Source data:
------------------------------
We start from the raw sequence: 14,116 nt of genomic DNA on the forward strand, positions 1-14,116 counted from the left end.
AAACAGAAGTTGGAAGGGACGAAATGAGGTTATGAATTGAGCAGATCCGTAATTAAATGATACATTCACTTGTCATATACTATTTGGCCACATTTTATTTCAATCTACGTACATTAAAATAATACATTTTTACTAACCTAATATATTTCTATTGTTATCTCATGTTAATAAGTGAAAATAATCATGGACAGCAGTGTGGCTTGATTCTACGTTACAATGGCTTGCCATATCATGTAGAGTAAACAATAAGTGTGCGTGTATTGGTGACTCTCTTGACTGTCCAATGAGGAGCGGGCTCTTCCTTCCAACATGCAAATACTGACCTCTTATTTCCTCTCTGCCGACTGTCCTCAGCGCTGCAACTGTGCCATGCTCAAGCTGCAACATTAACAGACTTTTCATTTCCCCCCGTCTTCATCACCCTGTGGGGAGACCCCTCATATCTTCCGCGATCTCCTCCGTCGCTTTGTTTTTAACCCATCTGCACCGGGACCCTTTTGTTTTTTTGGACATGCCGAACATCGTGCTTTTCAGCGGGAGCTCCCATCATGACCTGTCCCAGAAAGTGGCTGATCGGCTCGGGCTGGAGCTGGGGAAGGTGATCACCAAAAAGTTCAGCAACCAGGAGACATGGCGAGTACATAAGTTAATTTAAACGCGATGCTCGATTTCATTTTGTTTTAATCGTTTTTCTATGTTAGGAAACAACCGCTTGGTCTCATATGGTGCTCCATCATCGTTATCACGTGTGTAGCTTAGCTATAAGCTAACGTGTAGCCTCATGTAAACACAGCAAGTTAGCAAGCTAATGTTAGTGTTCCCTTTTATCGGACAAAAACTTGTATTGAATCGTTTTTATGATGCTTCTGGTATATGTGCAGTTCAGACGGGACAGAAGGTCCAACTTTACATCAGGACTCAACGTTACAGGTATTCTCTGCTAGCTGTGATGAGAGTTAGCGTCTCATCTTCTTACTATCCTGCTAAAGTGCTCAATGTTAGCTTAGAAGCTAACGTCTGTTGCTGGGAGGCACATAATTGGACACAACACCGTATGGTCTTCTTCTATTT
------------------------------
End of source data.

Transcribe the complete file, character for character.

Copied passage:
We start from the raw sequence: 14,116 nt of genomic DNA on the forward strand, positions 1-14,116 counted from the left end.
AAACAGAAGTTGGAAGGGACGAAATGAGGTTATGAATTGAGCAGATCCGTAATTAAATGATACATTCACTTGTCATATACTATTTGGCCACATTTTATTTCAATCTACGTACATTAAAATAATACATTTTTACTAACCTAATATATTTCTATTGTTATCTCATGTTAATAAGTGAAAATAATCATGGACAGCAGTGTGGCTTGATTCTACGTTACAATGGCTTGCCATATCATGTAGAGTAAACAATAAGTGTGCGTGTATTGGTGACTCTCTTGACTGTCCAATGAGGAGCGGGCTCTTCCTTCCAACATGCAAATACTGACCTCTTATTTCCTCTCTGCCGACTGTCCTCAGCGCTGCAACTGTGCCATGCTCAAGCTGCAACATTAACAGACTTTTCATTTCCCCCCGTCTTCATCACCCTGTGGGGAGACCCCTCATATCTTCCGCGATCTCCTCCGTCGCTTTGTTTTTAACCCATCTGCACCGGGACCCTTTTGTTTTTTTGGACATGCCGAACATCGTGCTTTTCAGCGGGAGCTCCCATCATGACCTGTCCCAGAAAGTGGCTGATCGGCTCGGGCTGGAGCTGGGGAAGGTGATCACCAAAAAGTTCAGCAACCAGGAGACATGGCGAGTACATAAGTTAATTTAAACGCGATGCTCGATTTCATTTTGTTTTAATCGTTTTTCTATGTTAGGAAACAACCGCTTGGTCTCATATGGTGCTCCATCATCGTTATCACGTGTGTAGCTTAGCTATAAGCTAACGTGTAGCCTCATGTAAACACAGCAAGTTAGCAAGCTAATGTTAGTGTTCCCTTTTATCGGACAAAAACTTGTATTGAATCGTTTTTATGATGCTTCTGGTATATGTGCAGTTCAGACGGGACAGAAGGTCCAACTTTACATCAGGACTCAACGTTACAGGTATTCTCTGCTAGCTGTGATGAGAGTTAGCGTCTCATCTTCTTACTATCCTGCTAAAGTGCTCAATGTTAGCTTAGAAGCTAACGTCTGTTGCTGGGAGGCACATAATTGGACACAACACCGTATGGTCTTCTTCTATTT